Part 2 early college, inhaled antifungal drugs, systemic symptoms
By the time I was in college, fast tapers of prednisone weren’t doing it for me. I was having too many plugs and we decided to put me on alternate day doses. This seemed to work better for me. But like many people with ABPA I was restless and dissatisfied with that and wanted an alternative to prednisone.
At the time there were some studies being done using antifungal drugs. This is now the middle 70’s. My doctor and I decided to try inhaled Nystatin. We didn’t know at the time that it wasn’t effective against Aspergillus but we did it anyway. It helped a little but not a lot. It was very expensive and a lot a trouble, so eventually we abandoned it. I think it probably did help some but I didn’t know at the time that in later years, tests would show a positive reaction to Candida which is the organism that it mostly works against. We later decided to try amphotericin B. This is a much stronger drug and is more broad spectrum. Again it was a partial success. We had some trouble with me tolerating it as it is very harsh and has an unfriendly pH. We took steps to try to neutralize the pH but it really didn’t help. I used to get coughing jags from trying to inhale it. I couldn’t use it every day because my lungs needed to settle down from it. It was sort of like trying to inhale rubbing alcohol or something similar. Very harsh and irritating. Eventually we abandoned that too.
I must say that when I was using it I felt that my lung secretions looked “cleaner” and were less brown looking, but during this time I had never really been able to successfully reduce my prednisone dose and that was my goal when I set out to do this. So it was a mixed bag. It was also a very expensive drug. Highly perishable and sort of difficult to work with. Eventually I just quit using it.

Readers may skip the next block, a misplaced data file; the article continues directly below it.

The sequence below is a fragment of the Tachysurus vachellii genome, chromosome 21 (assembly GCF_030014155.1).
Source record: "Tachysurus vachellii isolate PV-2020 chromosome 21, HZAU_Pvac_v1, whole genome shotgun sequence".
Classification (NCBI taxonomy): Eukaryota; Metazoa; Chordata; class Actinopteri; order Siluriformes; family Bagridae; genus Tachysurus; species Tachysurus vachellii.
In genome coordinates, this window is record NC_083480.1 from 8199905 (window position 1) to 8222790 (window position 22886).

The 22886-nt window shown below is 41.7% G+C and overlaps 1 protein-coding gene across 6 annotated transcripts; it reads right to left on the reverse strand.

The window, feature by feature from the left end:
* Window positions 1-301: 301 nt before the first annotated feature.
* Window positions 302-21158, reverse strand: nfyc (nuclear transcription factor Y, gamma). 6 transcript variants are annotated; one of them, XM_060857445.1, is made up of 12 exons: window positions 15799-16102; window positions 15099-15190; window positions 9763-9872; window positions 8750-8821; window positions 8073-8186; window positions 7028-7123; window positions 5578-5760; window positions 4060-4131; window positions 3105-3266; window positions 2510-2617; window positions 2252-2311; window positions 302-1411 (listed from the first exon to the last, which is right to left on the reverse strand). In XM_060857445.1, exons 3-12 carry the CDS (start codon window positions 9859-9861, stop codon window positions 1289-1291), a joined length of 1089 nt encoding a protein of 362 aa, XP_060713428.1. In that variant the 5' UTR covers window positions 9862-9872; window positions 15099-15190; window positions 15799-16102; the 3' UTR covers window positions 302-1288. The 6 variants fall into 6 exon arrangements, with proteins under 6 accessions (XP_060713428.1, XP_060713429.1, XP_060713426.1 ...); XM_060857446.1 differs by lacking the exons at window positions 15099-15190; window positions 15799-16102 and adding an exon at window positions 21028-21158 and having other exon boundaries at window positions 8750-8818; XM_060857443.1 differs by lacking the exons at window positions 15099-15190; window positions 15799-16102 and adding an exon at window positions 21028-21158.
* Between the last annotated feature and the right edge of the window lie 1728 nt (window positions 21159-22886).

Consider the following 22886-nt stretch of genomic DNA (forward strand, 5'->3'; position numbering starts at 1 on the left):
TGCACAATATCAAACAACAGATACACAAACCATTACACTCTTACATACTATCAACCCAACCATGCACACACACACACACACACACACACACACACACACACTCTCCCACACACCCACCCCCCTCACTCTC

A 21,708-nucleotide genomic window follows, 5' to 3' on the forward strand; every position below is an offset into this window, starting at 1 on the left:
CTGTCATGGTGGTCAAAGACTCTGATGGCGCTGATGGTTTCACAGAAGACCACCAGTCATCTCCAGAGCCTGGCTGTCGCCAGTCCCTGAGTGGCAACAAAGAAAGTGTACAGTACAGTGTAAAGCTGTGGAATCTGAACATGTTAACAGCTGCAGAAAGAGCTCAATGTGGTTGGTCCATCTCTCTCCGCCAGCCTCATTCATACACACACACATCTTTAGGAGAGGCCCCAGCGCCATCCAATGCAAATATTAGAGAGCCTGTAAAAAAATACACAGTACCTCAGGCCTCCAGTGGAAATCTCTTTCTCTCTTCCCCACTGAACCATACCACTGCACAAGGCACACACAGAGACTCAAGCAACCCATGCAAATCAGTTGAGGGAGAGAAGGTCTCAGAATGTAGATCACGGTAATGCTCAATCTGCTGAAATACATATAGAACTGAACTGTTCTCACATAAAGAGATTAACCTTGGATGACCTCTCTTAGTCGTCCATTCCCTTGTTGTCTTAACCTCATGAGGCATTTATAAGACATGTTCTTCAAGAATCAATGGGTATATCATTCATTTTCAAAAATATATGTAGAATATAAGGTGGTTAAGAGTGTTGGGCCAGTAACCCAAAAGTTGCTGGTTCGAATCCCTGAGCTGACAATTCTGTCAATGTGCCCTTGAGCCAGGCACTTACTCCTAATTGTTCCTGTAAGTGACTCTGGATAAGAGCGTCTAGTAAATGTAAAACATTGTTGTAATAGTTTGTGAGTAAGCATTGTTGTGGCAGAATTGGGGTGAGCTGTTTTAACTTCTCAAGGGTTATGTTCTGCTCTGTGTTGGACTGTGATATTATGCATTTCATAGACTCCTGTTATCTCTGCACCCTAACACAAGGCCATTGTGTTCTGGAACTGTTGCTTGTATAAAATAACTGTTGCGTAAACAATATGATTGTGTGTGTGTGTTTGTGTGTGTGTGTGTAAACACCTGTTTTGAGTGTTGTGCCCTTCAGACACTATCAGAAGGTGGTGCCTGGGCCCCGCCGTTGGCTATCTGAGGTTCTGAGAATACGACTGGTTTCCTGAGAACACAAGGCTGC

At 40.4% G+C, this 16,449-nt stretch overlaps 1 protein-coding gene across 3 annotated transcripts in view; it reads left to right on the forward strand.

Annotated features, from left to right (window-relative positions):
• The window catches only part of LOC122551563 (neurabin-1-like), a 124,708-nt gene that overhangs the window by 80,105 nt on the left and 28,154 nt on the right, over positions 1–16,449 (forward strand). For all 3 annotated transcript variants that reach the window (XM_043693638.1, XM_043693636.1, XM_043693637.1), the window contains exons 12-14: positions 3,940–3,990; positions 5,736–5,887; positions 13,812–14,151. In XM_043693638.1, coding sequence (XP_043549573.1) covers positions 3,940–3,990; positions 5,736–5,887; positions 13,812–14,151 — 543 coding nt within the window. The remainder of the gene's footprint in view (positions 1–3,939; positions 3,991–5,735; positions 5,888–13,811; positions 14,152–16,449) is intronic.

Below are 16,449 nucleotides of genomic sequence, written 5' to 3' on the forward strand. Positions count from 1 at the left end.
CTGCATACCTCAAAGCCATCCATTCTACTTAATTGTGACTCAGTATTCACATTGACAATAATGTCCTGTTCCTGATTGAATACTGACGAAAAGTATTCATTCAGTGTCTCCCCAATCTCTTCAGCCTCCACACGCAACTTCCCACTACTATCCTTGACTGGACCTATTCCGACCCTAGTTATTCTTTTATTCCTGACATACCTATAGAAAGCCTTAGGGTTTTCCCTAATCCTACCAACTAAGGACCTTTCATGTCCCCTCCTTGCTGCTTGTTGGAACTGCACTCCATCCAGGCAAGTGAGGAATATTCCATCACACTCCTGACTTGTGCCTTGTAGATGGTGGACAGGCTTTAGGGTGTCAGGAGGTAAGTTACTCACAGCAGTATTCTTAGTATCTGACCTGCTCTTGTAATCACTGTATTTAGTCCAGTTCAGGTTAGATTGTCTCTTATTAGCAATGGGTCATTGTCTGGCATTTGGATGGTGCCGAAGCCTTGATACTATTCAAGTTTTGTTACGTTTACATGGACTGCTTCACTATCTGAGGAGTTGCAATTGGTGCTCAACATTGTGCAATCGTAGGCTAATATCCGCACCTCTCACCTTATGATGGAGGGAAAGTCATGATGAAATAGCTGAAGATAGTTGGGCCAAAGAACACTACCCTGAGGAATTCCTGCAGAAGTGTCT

Now we are getting into the early 80’s. For years I have contended with multiple symptoms i.e.:
Muscle and joint aches and
Low grade fevers
I felt that I had exhausted everything that traditional medicine had to offer and it was time to look at alternatives.
I chose an “alternative allergist” and it was a good move. First of all he never turned out to be particularily radical. He was horrified that I had allergy shots for 10 years as a child. Yes they did make me worse, but had I had a diagnosis during those years we would never have done that either. Allergy shots are a big no no for ABPA and don’t ever let anyone tell you differently. This guy did a lot of very complete allergy testing and I had been to other allergists. I found out that I cross react to every mold, yeast and fungi on the face of the earth. He seemed to have a very good understanding of mold allergies in general and I really learned a lot. He learned a lot from me too. He couldn’t help me but it was a good experience. Later my other pulmonologist who disapproved of him had all the testing he did on me repeated and got exactly the same results. So everyone got educated that time around. We are now about 1985.
Part 3 ovarian cyst, and deflazacort
In 1985 I had emergency surgery for an ovarian cyst. I don’t know how long I had it but I had no symptoms at all until I bent over in pain one day and did not straighten up until after the surgery. The cyst was the size of a grapefruit and I lost my right ovary and tube. I always regretted not having it cultured for fungus because you just never know. I feel that in terms of my overall health I descended into a downward spiral at this point in time. I had certainly always been in very poor health but for some reason I became a lot less functional after this incident.
As it got to be towards the 90’s it became clear to me that I was not going to be able to work much longer and that I was going to have to start thinking about disability. I had always had fairly poor attendance and I could only work and not do much of anything else. My family did all my housework and shopping for me and when I got home from work I would take a bath and put on my nighttie and eat a little supper and crawl into bed. On weekends I would just vegetate.
One day in the mail I got a note from my brother along with a clipping from the Rochester paper. It stated that the Mayo Clinic was about to start clinical trials on a drug that was supposed to be “prednisone with no side effects.” I decided that I would move heaven and earth to have that drug and so began one of the strangest adventures of my life.